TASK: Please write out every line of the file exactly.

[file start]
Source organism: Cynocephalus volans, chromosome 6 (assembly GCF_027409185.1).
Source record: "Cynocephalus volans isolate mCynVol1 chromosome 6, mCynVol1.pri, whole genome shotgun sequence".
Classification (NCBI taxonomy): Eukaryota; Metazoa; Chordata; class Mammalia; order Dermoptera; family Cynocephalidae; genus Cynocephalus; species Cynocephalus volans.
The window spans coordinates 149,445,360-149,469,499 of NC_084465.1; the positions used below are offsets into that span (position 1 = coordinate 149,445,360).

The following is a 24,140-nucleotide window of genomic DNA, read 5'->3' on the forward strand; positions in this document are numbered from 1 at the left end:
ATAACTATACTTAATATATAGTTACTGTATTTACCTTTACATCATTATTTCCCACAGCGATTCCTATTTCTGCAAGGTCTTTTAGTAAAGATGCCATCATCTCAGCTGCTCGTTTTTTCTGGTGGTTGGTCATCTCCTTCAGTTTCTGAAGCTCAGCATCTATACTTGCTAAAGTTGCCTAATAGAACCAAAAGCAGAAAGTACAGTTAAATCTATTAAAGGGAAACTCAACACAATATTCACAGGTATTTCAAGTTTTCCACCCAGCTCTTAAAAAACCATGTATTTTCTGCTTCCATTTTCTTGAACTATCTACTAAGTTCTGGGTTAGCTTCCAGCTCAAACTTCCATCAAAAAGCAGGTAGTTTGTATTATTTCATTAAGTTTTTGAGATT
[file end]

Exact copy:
Source organism: Cynocephalus volans, chromosome 6 (assembly GCF_027409185.1).
Source record: "Cynocephalus volans isolate mCynVol1 chromosome 6, mCynVol1.pri, whole genome shotgun sequence".
Classification (NCBI taxonomy): Eukaryota; Metazoa; Chordata; class Mammalia; order Dermoptera; family Cynocephalidae; genus Cynocephalus; species Cynocephalus volans.
The window spans coordinates 149,445,360-149,469,499 of NC_084465.1; the positions used below are offsets into that span (position 1 = coordinate 149,445,360).

The following is a 24,140-nucleotide window of genomic DNA, read 5'->3' on the forward strand; positions in this document are numbered from 1 at the left end:
ATAACTATACTTAATATATAGTTACTGTATTTACCTTTACATCATTATTTCCCACAGCGATTCCTATTTCTGCAAGGTCTTTTAGTAAAGATGCCATCATCTCAGCTGCTCGTTTTTTCTGGTGGTTGGTCATCTCCTTCAGTTTCTGAAGCTCAGCATCTATACTTGCTAAAGTTGCCTAATAGAACCAAAAGCAGAAAGTACAGTTAAATCTATTAAAGGGAAACTCAACACAATATTCACAGGTATTTCAAGTTTTCCACCCAGCTCTTAAAAAACCATGTATTTTCTGCTTCCATTTTCTTGAACTATCTACTAAGTTCTGGGTTAGCTTCCAGCTCAAACTTCCATCAAAAAGCAGGTAGTTTGTATTATTTCATTAAGTTTTTGAGATT